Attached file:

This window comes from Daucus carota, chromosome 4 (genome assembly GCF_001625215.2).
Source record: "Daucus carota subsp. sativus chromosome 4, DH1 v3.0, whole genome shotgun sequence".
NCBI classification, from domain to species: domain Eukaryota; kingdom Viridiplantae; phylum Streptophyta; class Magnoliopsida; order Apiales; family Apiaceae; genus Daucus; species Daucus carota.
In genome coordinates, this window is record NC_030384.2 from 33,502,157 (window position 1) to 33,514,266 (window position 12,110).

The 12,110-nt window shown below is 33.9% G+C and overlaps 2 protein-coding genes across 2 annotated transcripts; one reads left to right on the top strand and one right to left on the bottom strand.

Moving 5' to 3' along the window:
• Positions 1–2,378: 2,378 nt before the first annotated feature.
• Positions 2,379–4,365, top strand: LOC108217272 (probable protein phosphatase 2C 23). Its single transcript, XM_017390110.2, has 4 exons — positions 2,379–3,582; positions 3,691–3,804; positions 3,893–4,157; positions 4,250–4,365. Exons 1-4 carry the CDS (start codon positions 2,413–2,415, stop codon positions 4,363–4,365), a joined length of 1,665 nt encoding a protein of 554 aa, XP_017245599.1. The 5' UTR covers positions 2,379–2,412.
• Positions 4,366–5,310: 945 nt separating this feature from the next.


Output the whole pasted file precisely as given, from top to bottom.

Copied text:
This window comes from Daucus carota, chromosome 4 (genome assembly GCF_001625215.2).
Source record: "Daucus carota subsp. sativus chromosome 4, DH1 v3.0, whole genome shotgun sequence".
NCBI classification, from domain to species: domain Eukaryota; kingdom Viridiplantae; phylum Streptophyta; class Magnoliopsida; order Apiales; family Apiaceae; genus Daucus; species Daucus carota.
In genome coordinates, this window is record NC_030384.2 from 33,502,157 (window position 1) to 33,514,266 (window position 12,110).

The 12,110-nt window shown below is 33.9% G+C and overlaps 2 protein-coding genes across 2 annotated transcripts; one reads left to right on the top strand and one right to left on the bottom strand.

Moving 5' to 3' along the window:
• Positions 1–2,378: 2,378 nt before the first annotated feature.
• Positions 2,379–4,365, top strand: LOC108217272 (probable protein phosphatase 2C 23). Its single transcript, XM_017390110.2, has 4 exons — positions 2,379–3,582; positions 3,691–3,804; positions 3,893–4,157; positions 4,250–4,365. Exons 1-4 carry the CDS (start codon positions 2,413–2,415, stop codon positions 4,363–4,365), a joined length of 1,665 nt encoding a protein of 554 aa, XP_017245599.1. The 5' UTR covers positions 2,379–2,412.
• Positions 4,366–5,310: 945 nt separating this feature from the next.